On Saturday, Dec. 2, Cardinal Nights brought to Dinkelspiel one of the entertainment industry’s craziest, most controversial comedians, T.J. Miller. Best known for playing the aggressive, eccentric entrepreneur Erlich Bachmann on HBO’s “Silicon Valley,” Miller is a Denver, Colorado, native not afraid to use shock value in his comedy. A friend of mine referred me to a recent Jim Carrey interview in which Carrey essentially appeared to be having some sort of existential crisis, and the Internet went berserk. Miller’s media appearances aren’t quite at that level, but to some extent, the Carrey interview reminded me of articles I had read about Miller.
T.J. Miller did a relatively polarizing interview with “The Hollywood Reporter” after he left “Silicon Valley,” which brought him some negative attention, but my favorite interview is one with “Vulture” in which his curious idiosyncrasies truly shine through. Miller’s newest film, “The Emoji Movie,” involved in a stunt in which he parasailed into the Cannes Film Festival in order to publicize the film. “The Emoji Movie” ended up as a critical flop but box office hit, something of which he adamantly talked about during his set on Saturday.
I wanted to know more about the real Miller, and I’m a big fan of “Silicon Valley,” so I decided to attend Miller’s performance on Saturday. I was bracing myself for a wild stand-up set involving a lot of potential ranting, but Miller’s performance very pleasantly surprised me. Although it was rife with peculiarities — most notably a trombone, which he played, as well as a mime sequence set to music involving a package of diet Dr. Pepper and an instance where he started juggling balls — Miller seemed to greatly be enjoying himself and expressed that at many points during the performance. Often, comedians who come to college campuses for performances may express a sense of disappointment for not having a more traditional comedy venue, often angrily yelling for the sake of comedy, but Miller seemed genuinely excited to be performing. This does conform to statements he’s made in the past — he actually prefers stand-up to television because of the live nature of the medium. In those moments, my respect for Miller started to grow immensely. Rather than use the audience as a tool for comedy, Miller embraced the setting and the audience, enjoying himself as a performer and bringing the Stanford community along for the ride. Comedy at Stanford wasn’t a burden for him or an item to check off the list — it really felt like we were roped in for a unique performance crafted just for us, an environment that many talented comedians aren’t able to create.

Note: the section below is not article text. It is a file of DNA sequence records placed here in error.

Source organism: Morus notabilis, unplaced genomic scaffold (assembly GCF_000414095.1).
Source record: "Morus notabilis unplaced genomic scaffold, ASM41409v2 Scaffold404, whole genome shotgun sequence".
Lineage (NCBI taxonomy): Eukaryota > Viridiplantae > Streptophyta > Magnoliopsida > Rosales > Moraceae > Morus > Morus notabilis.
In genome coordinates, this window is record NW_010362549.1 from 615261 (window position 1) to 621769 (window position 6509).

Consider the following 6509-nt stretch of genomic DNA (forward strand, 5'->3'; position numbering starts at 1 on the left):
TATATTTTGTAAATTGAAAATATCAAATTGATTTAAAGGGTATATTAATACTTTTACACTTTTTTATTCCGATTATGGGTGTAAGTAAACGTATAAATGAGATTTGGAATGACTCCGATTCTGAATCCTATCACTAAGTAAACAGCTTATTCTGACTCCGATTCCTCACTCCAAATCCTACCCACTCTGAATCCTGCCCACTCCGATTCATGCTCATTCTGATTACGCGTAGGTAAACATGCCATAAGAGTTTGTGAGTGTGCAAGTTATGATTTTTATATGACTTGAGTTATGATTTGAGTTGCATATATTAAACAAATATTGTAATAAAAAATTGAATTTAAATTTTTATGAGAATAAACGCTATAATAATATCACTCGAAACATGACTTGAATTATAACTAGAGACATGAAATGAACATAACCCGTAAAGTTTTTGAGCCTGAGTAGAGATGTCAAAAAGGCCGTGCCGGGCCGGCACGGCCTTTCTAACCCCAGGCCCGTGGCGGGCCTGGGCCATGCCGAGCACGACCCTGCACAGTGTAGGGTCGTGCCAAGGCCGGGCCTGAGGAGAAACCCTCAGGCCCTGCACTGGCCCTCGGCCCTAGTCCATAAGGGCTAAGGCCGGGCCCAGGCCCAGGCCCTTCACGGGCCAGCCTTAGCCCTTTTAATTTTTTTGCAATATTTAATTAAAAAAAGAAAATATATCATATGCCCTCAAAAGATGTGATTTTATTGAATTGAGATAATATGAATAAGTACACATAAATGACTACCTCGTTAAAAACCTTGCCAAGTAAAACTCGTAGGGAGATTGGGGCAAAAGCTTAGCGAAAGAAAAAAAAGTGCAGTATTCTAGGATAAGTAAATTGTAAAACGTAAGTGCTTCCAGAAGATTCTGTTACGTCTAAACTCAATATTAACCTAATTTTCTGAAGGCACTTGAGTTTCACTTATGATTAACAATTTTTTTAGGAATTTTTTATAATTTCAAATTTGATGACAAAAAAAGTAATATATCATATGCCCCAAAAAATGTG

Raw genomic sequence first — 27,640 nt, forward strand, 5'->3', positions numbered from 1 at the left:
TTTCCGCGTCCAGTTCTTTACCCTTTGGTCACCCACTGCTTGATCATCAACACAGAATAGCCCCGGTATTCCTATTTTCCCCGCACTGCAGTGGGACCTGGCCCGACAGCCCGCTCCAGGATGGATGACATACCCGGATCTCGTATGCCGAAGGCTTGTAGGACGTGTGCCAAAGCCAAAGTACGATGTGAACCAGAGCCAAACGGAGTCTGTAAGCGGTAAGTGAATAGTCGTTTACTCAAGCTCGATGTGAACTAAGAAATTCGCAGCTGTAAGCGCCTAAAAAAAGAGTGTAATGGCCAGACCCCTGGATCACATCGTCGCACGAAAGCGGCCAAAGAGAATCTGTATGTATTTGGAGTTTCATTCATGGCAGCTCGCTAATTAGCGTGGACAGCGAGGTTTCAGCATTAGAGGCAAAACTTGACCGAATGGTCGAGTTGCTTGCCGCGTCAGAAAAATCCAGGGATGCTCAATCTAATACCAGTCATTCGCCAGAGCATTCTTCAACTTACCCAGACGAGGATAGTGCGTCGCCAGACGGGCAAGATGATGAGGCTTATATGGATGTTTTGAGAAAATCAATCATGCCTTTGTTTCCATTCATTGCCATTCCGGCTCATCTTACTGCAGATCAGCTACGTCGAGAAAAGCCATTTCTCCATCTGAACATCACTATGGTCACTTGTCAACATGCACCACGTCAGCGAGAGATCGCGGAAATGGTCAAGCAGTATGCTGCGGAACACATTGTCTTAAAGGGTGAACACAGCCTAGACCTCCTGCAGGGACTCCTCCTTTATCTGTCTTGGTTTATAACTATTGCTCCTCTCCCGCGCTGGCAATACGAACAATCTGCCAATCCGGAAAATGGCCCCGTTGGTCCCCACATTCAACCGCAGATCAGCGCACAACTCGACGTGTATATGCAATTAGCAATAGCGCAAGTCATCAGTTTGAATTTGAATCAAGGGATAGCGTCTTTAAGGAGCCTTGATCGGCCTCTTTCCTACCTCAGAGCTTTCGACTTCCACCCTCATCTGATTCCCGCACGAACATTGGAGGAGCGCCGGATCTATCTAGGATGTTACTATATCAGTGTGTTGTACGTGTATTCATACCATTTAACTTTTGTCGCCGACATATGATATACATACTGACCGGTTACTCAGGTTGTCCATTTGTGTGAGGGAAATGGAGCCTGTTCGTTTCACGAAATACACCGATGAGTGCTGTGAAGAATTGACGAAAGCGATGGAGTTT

Miller did utilize quite a bit of yelling, starting off his set with a loud joke about New Yorkers. He casually referred to his wife as Kate, introducing a new sense of familiarity and intimacy with the Stanford audience, which brought the audience around to his side. Miller also used a number of audience engagement techniques as well — he called out a young couple and asked about their pets and invited a student wearing a Santa hat and Santa shorts onstage to break a piñata shaped like a cow. Miller’s stand-up could be deemed untraditional, but his set of jokes felt so natural that I struggle to place it outside of the stand-up realm. His reincorporation technique of including stories about both the trombone and Santa hat breathed new life into the props, which he carelessly scattered onstage to the great amusement of the audience.
After his performance, I briefly got to meet Miller — he politely shook all of our hands and took photos with the Cardinal Nights staff. I’m not sure what I was really expecting — whether I thought Miller would suddenly start yelling at all of us for wanting to meet him or whether he retains this public persona for the sake of remaining as the controversial comedian that we’ve grown to know (and love?). I don’t know how to reconcile Miller’s public media appearance with his persona last Saturday — they seemed like two sides of the same coin. Who is the real T.J.? I don’t know if we’ll ever know — but honestly, I’m satisfied with that mystery.
Contact Olivia Popp at oliviapopp ‘at’ stanford.edu.